On Yelling

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t bat

T has been making so much progress lately, as I’ve been sharing. This hasn’t always been true. Growth is never a linear thing. We have gone through the cycle of hope and plateaus and regression so many times that I barely sweat it anymore. So I’m not sure why it should surprise me when I hit a plateau of my own.

I’ve been yelling at T lately. A lot. I’m in a sticky place and I can’t seem to change my lousy behavior, as hard as I try. Or maybe I’m not trying very hard at all. Maybe I’m indulging the outlet, as the alternative seems to be to stuff all the anger, shut down, slam cabinets and rage at my family in a passive way. Which sucks just as much if not more.

The other day, T and I got in a screaming stand-off about which I feel truly ashamed. When it was all over and he was in the other room, I put my face in his pillow so he couldn’t hear me and screamed, “I hate my life,” at the top of my lungs. And I did right then- I felt so out of control and locked into a confrontational dynamic with my son.

I grew up in a family with screaming. It was my model and it became my default mode and it’s going to take a huge internal shift to alter the habit. This morning, I revisited Christine Moers’s therapeutic parenting video about the power of our voices. I am gripping it like a lifeline. I am trying. I am praying. I am still yelling. But if I know anything from being T’s parent, I know that change is possible, especially when you go at it with all your heart, like he does. But just because it’s possible doesn’t mean it’s easy or instant. I have faith I’ll find a way through this thing to the other side.

5 thoughts on “On Yelling

  1. Believing with you! I can honestly say I yell at my son much less now than I did a year ago… but I know that realistically those things can ebb and flow and that I might find myself right back there at some future point. Love this video by Christine. Don’t know if you’ve heard of Dr. Karyn Purvis at TCU, but she’s doing killer research on traumatized children. Tapestry Ministry, a church in TX, creates resources based on her stuff. You could find more by Googling either of them. They’ve been lifesavers for us. Thanks for posting this!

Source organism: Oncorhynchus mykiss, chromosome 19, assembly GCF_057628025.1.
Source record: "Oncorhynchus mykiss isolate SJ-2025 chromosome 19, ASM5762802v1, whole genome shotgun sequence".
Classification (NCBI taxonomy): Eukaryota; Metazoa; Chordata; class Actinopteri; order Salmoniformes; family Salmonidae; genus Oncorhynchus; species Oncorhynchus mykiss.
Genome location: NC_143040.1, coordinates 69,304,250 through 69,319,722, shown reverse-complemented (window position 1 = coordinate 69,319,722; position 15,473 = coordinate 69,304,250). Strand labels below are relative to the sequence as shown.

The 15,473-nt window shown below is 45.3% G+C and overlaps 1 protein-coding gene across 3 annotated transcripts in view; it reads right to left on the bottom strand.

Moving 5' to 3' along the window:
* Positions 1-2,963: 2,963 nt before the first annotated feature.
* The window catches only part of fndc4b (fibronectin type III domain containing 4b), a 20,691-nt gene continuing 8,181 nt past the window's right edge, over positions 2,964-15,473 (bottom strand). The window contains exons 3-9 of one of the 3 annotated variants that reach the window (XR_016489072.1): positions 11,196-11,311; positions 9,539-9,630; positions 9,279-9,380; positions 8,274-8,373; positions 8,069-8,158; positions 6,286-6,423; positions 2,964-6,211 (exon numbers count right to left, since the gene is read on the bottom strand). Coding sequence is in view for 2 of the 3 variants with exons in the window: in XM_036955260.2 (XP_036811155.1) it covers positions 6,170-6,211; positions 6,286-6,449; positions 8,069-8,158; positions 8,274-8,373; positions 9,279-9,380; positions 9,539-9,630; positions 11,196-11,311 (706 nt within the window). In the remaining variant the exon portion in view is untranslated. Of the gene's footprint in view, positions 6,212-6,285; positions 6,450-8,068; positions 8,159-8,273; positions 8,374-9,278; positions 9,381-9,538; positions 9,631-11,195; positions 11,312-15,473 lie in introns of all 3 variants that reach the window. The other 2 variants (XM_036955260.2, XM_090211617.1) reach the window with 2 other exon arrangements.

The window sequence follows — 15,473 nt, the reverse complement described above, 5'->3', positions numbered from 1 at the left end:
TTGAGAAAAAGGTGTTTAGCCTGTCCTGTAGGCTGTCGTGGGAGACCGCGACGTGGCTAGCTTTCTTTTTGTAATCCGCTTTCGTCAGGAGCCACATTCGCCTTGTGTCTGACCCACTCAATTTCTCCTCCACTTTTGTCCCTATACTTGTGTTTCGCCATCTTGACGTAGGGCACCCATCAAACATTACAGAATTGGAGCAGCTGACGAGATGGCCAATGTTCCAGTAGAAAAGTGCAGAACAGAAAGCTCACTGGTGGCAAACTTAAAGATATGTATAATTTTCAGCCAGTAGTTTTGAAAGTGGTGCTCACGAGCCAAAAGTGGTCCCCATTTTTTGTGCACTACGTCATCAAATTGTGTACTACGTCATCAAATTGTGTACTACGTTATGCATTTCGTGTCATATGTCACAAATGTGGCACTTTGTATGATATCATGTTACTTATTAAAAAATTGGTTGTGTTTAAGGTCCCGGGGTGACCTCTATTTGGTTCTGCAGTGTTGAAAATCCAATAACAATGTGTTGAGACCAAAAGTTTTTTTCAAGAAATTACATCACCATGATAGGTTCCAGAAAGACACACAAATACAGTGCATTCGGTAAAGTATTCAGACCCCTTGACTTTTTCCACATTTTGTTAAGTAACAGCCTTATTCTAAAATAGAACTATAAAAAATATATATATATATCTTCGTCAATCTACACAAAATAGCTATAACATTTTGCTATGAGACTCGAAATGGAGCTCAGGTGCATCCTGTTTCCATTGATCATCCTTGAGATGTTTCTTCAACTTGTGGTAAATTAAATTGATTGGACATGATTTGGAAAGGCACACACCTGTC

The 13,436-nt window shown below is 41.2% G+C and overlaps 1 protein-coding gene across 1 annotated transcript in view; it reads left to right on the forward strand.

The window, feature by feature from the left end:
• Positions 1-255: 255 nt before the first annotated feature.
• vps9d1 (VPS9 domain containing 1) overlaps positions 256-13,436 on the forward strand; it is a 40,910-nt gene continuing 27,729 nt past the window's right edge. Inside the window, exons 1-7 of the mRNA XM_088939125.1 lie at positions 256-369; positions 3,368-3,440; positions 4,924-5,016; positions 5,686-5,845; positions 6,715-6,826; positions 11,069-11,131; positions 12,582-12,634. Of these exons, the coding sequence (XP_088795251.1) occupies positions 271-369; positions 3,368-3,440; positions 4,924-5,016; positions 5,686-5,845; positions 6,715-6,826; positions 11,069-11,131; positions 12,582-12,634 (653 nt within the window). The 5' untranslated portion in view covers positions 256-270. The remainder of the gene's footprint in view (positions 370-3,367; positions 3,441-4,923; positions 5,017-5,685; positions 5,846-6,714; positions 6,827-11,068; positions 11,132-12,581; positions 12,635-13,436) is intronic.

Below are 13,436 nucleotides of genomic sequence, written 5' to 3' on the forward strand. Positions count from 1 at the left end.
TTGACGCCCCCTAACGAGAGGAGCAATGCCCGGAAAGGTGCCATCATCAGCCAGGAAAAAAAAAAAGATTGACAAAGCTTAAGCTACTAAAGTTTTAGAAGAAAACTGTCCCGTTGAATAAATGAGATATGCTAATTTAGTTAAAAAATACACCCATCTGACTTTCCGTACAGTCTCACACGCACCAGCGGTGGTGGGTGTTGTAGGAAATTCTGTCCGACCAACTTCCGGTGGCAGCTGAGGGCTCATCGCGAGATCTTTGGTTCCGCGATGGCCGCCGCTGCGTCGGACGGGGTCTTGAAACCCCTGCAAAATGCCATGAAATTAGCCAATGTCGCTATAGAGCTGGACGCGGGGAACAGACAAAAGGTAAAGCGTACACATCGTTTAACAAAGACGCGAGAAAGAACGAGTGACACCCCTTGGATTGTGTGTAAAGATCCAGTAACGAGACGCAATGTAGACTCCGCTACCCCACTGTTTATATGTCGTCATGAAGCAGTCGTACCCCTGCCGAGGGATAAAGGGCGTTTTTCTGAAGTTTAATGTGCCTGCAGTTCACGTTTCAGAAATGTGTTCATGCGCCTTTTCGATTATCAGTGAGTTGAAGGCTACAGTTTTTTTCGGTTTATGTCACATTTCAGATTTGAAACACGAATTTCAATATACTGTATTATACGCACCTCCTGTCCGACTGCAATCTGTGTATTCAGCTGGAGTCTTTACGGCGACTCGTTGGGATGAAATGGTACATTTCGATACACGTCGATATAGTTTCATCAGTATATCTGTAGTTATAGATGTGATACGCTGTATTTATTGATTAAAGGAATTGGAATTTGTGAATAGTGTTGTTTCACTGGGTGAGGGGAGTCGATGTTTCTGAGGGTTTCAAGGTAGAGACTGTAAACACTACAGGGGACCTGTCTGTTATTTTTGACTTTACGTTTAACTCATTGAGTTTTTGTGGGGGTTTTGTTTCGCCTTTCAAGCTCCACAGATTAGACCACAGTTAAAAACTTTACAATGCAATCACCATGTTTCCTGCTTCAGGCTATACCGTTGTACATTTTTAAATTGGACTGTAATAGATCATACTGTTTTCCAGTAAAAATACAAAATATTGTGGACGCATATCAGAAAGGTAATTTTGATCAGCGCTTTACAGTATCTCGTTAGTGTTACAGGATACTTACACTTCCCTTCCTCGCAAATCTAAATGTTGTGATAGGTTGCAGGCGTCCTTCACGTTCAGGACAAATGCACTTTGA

2. Oh I can SO relate to this. I don’t have kids but I yell at my husband, family & friends. I, too, grew up in a yelling environment and to learn other ways of communicating when I’m angry is a daily struggle. But I’m getting there, and you are too. 🙂 Keep on keepin’ on, as they say. xo

  3. I needed this. It’s been a big struggle for me, and I hate being this out of control. The irony of trying to teach my child how to manage her very deep anger, and control her impulses, when I can’t seem to do it myself is not lost on me. I guess I need to see this as a thing I can change, and summon up that courage… but thanks for making it not a solitary journey.

  4. wonderful, helpful post. I also tend to yell. One thing that has helped me to shut it down is to keep a rubber band on my wrist and snap myself when I snap and yell. You became a mom at a younger age than I did, but I found that the arrival of my adopted children corresponded with the crazy hormonal swings of perimenopause. I think this probably happens to a lot of adoptive moms who start later. Your kids are adjusting to a new home and acting crazy while your hormones are going crazy. I need to write in depth about it sometime. I have found that as my kids have gotten older and we all have more of a groove together, I yell less, but still more than I’d like.

  5. Thank you. As the mother of twins (one with sensory issues that cause relentless whining/tantrums, the other with hyper/impulsive brand of ADHD), and someone who also grew up in a family that screamed, I am right there with you! Trying every day not to yell, so as to not pass it on to my kids. I do succeed on some days, and those are great days no matter what else happens.

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